I seem to have a problem making mead. It starts off with an SG
of 1.100 and over a period of 3 days, during primary fermentation it drops to 1.060 and seems to stop. I think that the fermentation has just slowed down and rack it into a secondary fermenter and install an air lock. I rack it a month later and the SG is 1.040. Now it has been three months and the SG is 1.030. Is this normal? Why is it my mead will not ferment?
Turning honey into alcohol can sometimes be a difficult task for a wine yeast. This is due mostly to the complexity of some of the sugars contained within the honey, but some of it is also due to the set of nutrients that the honey provides to the wine yeast. Both are issues as to why your mead will not ferment, and both need to be addressed.
Honey has simple sugars as well as complex sugars and everything in between. This is true with all fruits as well, but typically not to the degree as with honey. Simple sugars are easily metabolized by the yeast into alcohol, but complex sugars are not so easily fermented. A complex sugar is a chain of simple sugars that are bound together on a molecular level. These long chains must first be broken apart before they can be metabolized into alcohol by the wine yeast.
Enzymes are produced by the yeast during a fermentation that will help to break down the complex sugars, but often in the case of honey, it is not enough enzyme to keep the fermentation going in a timely manner.
Honey has all different lengths (complexities) of sugar chains. So what happens as the fermentation begins, the wine yeast start off by consuming the simplest sugars first — the lowest hanging fruit — so to speak. As the simple sugars are depleted the yeast move on to the next easiest sugars and so on until there is nothing left but the most complex, longest chains of sugars.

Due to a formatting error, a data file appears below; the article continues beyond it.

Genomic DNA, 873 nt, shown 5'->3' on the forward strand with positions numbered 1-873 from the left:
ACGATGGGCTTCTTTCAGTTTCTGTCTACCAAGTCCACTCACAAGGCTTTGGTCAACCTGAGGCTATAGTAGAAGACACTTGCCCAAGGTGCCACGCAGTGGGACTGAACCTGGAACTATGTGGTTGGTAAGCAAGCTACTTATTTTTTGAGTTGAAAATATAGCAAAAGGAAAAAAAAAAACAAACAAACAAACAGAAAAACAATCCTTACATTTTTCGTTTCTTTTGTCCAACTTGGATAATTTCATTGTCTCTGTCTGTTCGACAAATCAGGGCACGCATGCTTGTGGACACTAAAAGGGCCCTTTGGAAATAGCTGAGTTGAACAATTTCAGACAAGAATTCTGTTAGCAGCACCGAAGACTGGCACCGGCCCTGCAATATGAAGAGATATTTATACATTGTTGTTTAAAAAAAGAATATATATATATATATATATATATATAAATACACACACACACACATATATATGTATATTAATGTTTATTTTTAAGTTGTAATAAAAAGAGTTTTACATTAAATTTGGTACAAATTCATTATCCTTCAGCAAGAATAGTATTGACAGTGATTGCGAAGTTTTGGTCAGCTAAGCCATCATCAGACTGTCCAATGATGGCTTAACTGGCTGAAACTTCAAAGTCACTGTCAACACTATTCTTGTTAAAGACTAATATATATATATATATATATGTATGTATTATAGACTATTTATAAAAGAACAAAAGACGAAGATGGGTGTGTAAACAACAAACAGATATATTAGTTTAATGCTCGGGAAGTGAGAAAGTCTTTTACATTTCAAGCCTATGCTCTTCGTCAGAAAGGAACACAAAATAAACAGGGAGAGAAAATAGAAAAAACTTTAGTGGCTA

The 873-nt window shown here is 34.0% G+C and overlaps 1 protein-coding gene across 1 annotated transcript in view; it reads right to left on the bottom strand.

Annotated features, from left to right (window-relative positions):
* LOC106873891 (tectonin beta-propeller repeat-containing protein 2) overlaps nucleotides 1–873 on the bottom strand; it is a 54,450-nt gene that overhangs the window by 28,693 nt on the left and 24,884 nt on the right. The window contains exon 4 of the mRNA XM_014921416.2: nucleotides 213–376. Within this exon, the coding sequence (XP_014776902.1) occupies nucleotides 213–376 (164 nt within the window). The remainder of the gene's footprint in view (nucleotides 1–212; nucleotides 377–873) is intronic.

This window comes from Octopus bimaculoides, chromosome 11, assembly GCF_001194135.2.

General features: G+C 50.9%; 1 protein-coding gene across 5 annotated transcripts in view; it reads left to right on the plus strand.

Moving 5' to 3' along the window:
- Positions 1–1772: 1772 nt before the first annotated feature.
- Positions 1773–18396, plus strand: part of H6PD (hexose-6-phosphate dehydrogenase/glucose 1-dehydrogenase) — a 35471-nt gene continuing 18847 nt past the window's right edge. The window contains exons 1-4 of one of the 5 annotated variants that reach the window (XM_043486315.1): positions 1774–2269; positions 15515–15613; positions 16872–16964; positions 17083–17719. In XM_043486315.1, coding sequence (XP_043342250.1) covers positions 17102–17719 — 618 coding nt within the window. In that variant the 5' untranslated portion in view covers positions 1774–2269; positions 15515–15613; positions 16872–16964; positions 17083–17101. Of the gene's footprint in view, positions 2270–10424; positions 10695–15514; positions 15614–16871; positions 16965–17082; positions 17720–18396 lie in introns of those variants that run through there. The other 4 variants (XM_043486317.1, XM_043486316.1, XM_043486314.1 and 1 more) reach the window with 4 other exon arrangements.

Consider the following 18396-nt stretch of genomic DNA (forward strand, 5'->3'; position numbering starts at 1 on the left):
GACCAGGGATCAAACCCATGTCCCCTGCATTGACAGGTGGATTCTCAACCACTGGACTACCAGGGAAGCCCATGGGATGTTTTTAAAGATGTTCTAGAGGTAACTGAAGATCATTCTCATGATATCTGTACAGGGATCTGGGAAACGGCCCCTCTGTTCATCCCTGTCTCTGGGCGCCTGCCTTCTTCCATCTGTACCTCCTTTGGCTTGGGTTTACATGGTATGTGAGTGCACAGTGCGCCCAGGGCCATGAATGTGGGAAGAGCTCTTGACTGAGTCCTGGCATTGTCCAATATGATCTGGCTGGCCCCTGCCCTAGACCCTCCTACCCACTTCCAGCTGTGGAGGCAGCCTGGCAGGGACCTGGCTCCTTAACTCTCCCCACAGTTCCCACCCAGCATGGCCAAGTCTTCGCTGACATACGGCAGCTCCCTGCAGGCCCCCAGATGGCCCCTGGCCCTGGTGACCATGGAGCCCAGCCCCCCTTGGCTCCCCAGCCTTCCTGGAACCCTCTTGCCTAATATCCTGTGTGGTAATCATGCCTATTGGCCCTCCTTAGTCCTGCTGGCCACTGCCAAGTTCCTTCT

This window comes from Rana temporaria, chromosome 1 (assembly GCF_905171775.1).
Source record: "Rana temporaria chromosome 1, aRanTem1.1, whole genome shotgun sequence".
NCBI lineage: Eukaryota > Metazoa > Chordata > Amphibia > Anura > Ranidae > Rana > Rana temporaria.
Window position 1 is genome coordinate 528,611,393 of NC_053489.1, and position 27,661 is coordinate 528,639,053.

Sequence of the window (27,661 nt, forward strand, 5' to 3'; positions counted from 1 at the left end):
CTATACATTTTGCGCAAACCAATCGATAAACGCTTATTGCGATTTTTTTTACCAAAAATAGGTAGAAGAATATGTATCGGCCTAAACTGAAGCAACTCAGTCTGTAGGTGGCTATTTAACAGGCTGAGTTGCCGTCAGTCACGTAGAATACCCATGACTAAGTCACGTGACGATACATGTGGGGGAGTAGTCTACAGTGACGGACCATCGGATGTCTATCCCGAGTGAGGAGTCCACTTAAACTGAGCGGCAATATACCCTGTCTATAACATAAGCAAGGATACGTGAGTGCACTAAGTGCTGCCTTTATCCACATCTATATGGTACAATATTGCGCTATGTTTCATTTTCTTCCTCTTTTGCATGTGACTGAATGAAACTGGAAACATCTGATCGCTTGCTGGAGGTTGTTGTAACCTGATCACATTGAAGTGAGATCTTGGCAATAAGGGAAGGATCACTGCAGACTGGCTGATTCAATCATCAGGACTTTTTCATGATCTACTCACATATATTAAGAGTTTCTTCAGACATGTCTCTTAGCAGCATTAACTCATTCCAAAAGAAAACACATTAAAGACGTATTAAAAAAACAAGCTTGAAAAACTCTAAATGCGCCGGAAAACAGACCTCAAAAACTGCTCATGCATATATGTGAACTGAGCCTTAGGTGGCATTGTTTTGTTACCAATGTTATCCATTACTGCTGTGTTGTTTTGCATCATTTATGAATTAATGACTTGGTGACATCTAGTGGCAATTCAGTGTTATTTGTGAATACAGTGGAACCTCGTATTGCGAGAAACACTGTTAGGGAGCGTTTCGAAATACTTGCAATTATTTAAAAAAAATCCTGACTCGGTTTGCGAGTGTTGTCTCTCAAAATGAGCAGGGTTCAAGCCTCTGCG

This is what has happened with your fermentation. It started off just fine as it began its way metabolizing the simplest sugars, but when the remaining sugars became nothing but the most complex it became too much of a burden for the wine yeast. The enzymes that the yeast were able to produce were not enough to keep the fermentation going at a reasonable rate. All the yeast was able to do was nibble at the remaining long chains of sugar as it slowly produced the enzymes.
So what can you do? Your only defense is to make sure your yeast stays as healthy as possible by providing it with all the nutrients it needs. This will help the yeast to more readily produce enzymes. Many mead recipes will call for nutrients at the beginning of the fermentation. The trouble is that these nutrients will have long been consumed by the time the yeast get to the difficult part of the fermentation.
At this point, I would recommend adding 1/2 teaspoon of Yeast Energizer for each gallon of mead. This should give the yeast a kick-start. If magnesium sulfate was not called for by the mead recipe, then I would recommend adding it as well at the rate of 1/4 teaspoon per 5 gallons.
Sam, in the future I would make sure that you add both of these at the beginning of the fermentation – regardless of what the recipes says. And if the fermentation starts to slow down at some point, be prepared to add a second dose of yeast energizer.
I hope this have given you some insight as to why sometimes a mead will not ferment. If you would like more information about making mead, you may want to take a look at the article, Making Wine With Honey that is listed on our website. It has some more insights to fermenting honey along with a few mead recipes.
Ed Kraus is a 3rd generation home brewer/winemaker and has been an owner of E. C. Kraus since 1999. He has been helping individuals make better wine and beer for over 25 years.